make build
mkdir db
mkdir logs

The server is now built and ready to be used, but before we start it, some of the default configuration should be changed. Open the main configuration file, etc/sync.conf. Note that sync.conf is not located in /etc/, but in an etc subdirectory of the server-full directory you’re currently in. Uncomment the line below. If your server has its own domain name, replace localhost with the domain name. If you don’t have a domain name, enter the public IP address of the server. If you don’t have a public IP address, use the server’s local IP address instead. For an extra layer of security, you can also change the default port number to something else.

fallback_node = http://localhost:9937/

By default the server is configured to use a SQLite database for the storage and the user APIs, with the database file stored at /tmp/test.db. You will almost certainly want to change this to a more permanent location. We’ll be using the db directory we made after building the server.

sqluri = sqlite:////opt/syncserver/server-full/db/file.db

sqluri = sqlite:////opt/syncserver/server-full/db/file.db</pre>

We need to change the location where the server is writing its error logs. In the file development.ini (located in the server-full directory), locate the following line

args = ('/tmp/sync-error.log',)

and change it to

args = ('/opt/syncserver/server-full/logs/sync-error.log',)

If you changed the default port when you edited the fallback_node setting in etc/sync.conf, you also have to change the port number in the development.ini file. Locate the the line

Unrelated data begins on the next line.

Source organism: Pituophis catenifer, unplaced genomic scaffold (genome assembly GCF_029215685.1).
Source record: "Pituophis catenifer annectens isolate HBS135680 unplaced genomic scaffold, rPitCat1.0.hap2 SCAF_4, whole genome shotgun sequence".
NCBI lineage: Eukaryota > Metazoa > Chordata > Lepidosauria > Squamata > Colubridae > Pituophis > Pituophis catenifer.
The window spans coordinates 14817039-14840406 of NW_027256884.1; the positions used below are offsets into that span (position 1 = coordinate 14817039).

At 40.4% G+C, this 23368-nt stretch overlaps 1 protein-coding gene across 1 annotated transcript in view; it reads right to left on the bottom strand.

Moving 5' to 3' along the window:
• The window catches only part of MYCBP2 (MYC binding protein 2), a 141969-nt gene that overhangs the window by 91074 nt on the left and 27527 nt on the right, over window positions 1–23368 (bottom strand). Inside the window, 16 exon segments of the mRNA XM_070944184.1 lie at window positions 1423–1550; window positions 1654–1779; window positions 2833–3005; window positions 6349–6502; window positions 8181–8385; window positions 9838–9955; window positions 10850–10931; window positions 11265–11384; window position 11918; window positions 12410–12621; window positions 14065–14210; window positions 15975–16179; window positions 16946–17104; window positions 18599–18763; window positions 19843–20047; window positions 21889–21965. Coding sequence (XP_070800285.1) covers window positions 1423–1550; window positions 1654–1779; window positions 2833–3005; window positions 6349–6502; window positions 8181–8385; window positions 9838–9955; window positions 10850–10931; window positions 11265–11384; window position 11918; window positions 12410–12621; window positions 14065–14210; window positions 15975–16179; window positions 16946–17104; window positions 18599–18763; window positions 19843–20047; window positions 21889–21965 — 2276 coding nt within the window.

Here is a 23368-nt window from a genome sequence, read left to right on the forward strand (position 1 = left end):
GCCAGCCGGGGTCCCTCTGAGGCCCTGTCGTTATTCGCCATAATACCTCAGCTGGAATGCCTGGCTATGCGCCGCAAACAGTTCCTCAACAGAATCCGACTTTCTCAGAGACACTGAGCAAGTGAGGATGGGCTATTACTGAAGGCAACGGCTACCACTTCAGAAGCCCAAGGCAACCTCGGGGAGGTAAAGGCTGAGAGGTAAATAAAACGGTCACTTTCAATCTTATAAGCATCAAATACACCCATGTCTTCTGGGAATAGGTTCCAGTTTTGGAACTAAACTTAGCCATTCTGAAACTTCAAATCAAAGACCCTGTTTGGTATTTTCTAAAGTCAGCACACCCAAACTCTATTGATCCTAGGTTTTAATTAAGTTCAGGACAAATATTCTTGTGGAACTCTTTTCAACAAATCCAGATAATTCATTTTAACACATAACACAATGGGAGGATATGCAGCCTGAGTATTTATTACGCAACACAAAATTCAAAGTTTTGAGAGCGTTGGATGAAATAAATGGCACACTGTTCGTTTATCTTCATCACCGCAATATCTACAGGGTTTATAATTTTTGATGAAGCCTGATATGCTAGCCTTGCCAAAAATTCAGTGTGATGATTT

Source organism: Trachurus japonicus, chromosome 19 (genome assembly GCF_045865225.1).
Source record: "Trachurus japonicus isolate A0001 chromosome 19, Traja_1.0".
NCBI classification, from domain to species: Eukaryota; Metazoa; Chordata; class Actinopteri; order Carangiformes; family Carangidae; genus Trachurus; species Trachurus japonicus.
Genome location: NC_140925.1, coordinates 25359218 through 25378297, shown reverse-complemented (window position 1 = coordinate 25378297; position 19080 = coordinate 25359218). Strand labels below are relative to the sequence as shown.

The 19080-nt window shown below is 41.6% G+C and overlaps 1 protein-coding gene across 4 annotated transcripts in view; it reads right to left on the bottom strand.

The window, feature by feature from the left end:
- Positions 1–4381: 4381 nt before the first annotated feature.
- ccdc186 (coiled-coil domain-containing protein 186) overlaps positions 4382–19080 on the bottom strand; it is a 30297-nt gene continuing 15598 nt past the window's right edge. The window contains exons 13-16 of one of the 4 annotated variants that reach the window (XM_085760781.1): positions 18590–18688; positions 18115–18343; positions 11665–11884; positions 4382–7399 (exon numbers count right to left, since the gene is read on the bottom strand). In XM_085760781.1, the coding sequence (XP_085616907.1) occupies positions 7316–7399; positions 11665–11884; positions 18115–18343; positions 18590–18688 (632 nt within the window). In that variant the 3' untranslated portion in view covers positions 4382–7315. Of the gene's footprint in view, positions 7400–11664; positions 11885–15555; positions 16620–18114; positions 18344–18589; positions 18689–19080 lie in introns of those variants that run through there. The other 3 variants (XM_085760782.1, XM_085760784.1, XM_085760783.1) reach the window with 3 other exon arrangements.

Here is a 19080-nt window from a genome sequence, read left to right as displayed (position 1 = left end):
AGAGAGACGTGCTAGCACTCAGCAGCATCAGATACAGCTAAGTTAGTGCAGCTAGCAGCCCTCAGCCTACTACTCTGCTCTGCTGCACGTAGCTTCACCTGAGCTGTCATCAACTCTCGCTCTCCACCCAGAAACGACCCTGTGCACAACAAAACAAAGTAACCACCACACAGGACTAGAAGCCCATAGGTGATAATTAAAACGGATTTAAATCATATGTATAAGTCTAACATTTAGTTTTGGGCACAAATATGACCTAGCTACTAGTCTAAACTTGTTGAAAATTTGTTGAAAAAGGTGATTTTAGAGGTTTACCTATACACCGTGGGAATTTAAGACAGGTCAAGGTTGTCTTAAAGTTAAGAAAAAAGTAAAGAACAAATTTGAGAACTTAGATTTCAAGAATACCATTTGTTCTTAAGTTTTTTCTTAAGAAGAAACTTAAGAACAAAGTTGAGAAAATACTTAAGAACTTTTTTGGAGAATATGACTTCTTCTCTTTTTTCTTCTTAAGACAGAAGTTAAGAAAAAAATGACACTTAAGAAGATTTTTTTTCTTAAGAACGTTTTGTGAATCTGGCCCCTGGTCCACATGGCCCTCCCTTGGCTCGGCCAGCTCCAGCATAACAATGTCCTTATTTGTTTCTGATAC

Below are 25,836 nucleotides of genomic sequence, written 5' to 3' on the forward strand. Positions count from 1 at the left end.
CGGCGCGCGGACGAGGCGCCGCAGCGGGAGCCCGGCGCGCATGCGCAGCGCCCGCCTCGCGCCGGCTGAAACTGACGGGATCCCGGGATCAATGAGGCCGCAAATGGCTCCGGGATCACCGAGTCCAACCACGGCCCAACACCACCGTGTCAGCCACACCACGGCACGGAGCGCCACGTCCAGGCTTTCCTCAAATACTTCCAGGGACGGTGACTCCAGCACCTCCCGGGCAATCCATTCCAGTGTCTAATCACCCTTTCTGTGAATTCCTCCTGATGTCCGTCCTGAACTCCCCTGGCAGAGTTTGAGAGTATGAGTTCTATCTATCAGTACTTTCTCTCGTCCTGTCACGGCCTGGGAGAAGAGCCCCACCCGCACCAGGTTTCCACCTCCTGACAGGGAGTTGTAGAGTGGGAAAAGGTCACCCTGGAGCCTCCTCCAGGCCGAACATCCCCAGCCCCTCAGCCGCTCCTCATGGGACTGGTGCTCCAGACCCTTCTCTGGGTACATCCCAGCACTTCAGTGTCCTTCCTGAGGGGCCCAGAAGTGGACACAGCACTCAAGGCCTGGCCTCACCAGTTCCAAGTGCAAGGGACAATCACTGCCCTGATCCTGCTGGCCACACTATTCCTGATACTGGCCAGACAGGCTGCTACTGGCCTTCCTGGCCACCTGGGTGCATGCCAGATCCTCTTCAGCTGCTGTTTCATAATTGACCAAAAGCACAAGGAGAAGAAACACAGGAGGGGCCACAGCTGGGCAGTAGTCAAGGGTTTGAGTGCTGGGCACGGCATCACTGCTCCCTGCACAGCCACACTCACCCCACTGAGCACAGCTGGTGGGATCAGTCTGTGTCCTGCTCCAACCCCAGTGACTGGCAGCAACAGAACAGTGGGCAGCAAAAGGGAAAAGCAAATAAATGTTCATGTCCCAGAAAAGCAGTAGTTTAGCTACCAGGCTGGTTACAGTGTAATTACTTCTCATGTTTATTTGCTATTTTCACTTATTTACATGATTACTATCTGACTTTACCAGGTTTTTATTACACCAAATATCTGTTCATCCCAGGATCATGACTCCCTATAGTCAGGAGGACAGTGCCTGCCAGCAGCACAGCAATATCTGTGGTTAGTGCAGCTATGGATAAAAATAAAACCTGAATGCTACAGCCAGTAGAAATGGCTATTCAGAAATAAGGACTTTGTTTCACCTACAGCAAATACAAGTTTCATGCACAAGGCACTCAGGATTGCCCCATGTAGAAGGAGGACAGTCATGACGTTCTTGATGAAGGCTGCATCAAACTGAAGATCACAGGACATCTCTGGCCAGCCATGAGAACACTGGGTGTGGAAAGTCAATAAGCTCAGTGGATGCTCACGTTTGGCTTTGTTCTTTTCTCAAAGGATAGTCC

port = 5000

and change it to

port = 9937

or whatever port number you used earlier. You now have the basic server configuration in order, and the server can be started. Before we start the server, however, we’ll create a new system user account that will used to run the server. This is safer than running it as the root user or the user account that you usually log in with. We also set the owner of the /opt/syncserver/ directory to the new user.

useradd -d /opt/syncserver/ -l -r -U ffsync
chown -R ffsync:ffsync /opt/syncserver/

It’s now time - finally - to start the server! Make sure you are in the /opt/syncserver/server-full/ directory when you run this command.

sudo -u ffsync bin/paster serve development.ini &

The ampersand at the end of the line makes sure the server starts up in the background. You can skip the ampersand, but then the server will be terminated when you log out. Once the server is launched, you can run the Firefox Sync Wizard and choose http://localhost:9937 as your Firefox Custom Sync Server.